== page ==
When an athlete stands out from his or her peers as a kind of “rare breed,” the whole world takes notice. Possessing raw talent and putting together a streak of success helps elevate their career to often unforeseen heights. When it happens before the athlete tests his talents against an elite level of competition, though, some might ask if that athlete is operating as a big fish inside of a small pond. The athlete might appear dominant, but could they achieve the same level of success on the biggest stage of all?

To this day, Bellator middleweight champion Alexander Shlemenko serves as an example of a “rare breed.” After former Bellator middleweight champion Hector Lombard, who defeated Shlemenko in the Russian’s first Bellator title bid, departed for the UFC, many thought that it was only a matter of time before “Storm” entered that stage in his Bellator career where he finally proved to be leagues above the rest of the talent in Bellator.

Now, at first, it seems understandable to question who in their right mind would peg Shlemenko as a fighter who could challenge himself in the UFC, based on Lombard’s UFC track record alone. Lombard suffered losses in fights against Tim Boetsch and Yushin Okami at middleweight, with a knockout win over Rousimar Palhares sandwiched in between. Dominance in “the toughest tournament in sports” does not necessarily guarantee success inside the Octagon.

Still, has Shlemenko reached the point where we can now consider him another Lombard or Eddie Alvarez of the Bellator roster? In other words, is Shlemenko finally fitting the mold of a fighter who has proven all he can under the Bellator banner and deserves the chance to challenge himself in the UFC?

Let’s face reality for just a moment: Shlemenko lost to Lombard almost a full four years ago, but he’s demolished 12 men since that defeat, with seven of those wins coming inside the Bellator MMA cage. Of those seven victories, four ended in stoppages.

Consider how Shlemenko performed to earn the brunt of his current winning streak. By design, he mixes his strikes up very well, often leaving his foes unable to predict what attack will come next. But we know he can also break them down against the cage en route to a submission or a decision win.

Against Doug Marshall, Shlemenko forced the former WEC champion to work hard in defending takedowns and then drove “The Rhino” against the cage before executing his game plan of going to the body. Some guys don’t even try to attack the body, but Shlemenko targeted it as if Marshall had hidden something of value in there. Marshall held name value, arguably standing as one of the most well-known names Shlemenko has faced since the Lombard loss. Outside of 9-1 prospect Brennan Ward, who faces Shlemenko this weekend at Bellator 114, how many more legitimate threats can Bellator provide as opponents for Shlemenko before his contract runs out?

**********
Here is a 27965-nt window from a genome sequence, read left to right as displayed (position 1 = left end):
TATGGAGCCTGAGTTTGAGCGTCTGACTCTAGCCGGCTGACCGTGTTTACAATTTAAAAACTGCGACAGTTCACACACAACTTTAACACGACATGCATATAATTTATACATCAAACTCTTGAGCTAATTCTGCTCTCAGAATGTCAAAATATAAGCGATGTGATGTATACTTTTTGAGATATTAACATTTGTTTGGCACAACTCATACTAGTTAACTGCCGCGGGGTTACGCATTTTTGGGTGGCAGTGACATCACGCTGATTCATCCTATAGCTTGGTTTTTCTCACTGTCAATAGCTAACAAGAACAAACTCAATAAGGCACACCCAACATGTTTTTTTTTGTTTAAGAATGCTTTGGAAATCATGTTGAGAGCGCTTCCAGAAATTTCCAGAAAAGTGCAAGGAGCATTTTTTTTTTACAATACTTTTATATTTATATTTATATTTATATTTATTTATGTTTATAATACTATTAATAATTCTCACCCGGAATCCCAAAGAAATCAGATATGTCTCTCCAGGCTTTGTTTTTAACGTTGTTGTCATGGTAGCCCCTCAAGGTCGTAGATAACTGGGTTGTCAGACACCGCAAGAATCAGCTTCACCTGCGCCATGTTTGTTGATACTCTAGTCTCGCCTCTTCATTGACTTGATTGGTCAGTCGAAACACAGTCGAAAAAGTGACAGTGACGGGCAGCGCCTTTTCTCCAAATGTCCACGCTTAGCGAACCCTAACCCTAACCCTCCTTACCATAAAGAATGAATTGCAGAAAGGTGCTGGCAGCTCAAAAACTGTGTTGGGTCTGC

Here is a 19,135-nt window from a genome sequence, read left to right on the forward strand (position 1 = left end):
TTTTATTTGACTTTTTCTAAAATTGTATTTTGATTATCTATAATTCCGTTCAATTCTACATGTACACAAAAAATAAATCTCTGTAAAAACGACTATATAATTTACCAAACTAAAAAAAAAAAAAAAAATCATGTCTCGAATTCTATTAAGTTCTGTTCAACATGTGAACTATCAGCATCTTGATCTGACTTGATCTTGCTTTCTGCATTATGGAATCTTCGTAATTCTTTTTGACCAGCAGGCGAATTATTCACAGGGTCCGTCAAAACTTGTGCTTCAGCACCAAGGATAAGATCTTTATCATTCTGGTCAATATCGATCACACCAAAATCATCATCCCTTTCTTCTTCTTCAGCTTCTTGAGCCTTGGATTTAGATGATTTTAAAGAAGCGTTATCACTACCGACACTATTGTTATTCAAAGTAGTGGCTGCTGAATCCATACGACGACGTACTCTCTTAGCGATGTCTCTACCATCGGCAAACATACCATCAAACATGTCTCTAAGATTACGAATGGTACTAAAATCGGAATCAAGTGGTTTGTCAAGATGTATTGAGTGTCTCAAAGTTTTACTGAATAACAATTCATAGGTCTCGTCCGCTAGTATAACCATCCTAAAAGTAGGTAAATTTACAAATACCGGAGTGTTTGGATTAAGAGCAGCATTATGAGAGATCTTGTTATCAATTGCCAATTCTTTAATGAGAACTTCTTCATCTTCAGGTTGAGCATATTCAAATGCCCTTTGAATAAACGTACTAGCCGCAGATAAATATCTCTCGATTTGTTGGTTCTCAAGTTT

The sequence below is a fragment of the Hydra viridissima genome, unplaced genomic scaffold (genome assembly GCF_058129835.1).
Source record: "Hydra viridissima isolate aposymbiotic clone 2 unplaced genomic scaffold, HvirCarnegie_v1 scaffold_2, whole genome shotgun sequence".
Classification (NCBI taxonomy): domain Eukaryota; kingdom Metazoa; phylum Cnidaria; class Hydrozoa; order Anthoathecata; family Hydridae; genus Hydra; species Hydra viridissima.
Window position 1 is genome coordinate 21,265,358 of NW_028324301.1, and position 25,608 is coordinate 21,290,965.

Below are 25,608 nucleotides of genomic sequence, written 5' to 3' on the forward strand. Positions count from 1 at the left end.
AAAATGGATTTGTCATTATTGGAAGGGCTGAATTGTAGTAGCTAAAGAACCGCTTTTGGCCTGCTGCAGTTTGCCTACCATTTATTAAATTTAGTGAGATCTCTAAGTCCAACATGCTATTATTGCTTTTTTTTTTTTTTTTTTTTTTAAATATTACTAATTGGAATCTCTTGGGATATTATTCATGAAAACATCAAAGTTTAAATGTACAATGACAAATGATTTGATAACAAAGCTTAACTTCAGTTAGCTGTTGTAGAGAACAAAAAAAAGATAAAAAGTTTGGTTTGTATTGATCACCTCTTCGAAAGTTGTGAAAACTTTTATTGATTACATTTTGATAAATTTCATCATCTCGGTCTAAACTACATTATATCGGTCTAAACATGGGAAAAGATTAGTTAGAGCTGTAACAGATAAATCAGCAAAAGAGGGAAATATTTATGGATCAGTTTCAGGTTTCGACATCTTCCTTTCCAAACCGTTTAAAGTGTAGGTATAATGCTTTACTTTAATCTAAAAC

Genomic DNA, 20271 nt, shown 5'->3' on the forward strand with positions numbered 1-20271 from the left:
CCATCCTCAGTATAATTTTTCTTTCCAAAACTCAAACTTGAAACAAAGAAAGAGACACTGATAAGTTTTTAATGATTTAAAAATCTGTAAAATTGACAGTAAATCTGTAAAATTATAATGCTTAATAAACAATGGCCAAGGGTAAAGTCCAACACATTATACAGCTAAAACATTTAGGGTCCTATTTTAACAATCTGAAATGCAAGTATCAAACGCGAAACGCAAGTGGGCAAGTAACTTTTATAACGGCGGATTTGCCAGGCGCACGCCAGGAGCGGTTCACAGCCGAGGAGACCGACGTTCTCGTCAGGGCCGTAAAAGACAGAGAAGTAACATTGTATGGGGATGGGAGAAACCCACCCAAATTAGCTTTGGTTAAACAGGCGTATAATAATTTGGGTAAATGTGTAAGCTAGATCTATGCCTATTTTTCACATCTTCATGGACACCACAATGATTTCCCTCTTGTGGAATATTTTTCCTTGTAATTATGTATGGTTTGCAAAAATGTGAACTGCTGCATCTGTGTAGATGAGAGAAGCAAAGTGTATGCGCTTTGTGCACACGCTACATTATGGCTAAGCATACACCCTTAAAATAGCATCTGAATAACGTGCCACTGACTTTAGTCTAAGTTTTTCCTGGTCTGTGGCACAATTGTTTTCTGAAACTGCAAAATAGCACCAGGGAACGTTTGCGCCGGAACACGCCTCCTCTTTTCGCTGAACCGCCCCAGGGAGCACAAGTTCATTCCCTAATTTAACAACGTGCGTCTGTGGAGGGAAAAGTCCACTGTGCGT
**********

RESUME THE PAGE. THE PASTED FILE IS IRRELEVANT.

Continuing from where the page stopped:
Sure, the promotion could tempt Shlemenko with the winner of Bellator’s season-10 middleweight tournament, which begins when Brett Cooper faces The Ultimate Fighter 3 middleweight winner Kendall Grove on the Bellator 114 undercard, but there comes a time when even “the toughest tournament in sports” cannot do enough to keep Shlemenko in the promotion. Unfortunately for Bellator CEO Bjorn Rebney, that time has arrived. Shlemenko proved himself ready to join the UFC’s “Russian invasion” long ago.

At the end of the day, however, it all goes back to three important questions. First, will Rebney begin to see that Shlemenko truly does hold the talent needed to compete with the consensus-best middleweights in the world before it’s too late? Second, when Shlemenko’s contract expires—and if he still holds the title at that time—will the UFC make a move towards “Storm,” knowing that he can and will prove himself as a problem for any UFC middleweight? Most importantly of all, when it comes time to announce that all-important career decision, will Shlemenko opt to accept the challenge that will come from working his way up to the top of the UFC middleweight division? Only time will provide us with the answers to those questions.

Shlemenko may like how things have played out for him up to this point in Bellator, but he would not argue his way out of a UFC contract. People still see him as a guy that can make waves if he signs with the world’s premier MMA league. With how Shlemenko dominated his foes in the Bellator middleweight division to the point where he eventually stood in a league all of his own, what would stop the man from creating the same outcome as part of the UFC middleweight division?

About The Author

Dale De Souza
Staff Writer

Dale De Souza is a 22-year-old kid straight out of Texas, who grew up around Professional Wrestling but embraced the beauty of Mixed Martial Arts and Combat Sports at a young age. Dale is a Featured Columnist at Bleacher Report MMA, a writer at The MMA Corner.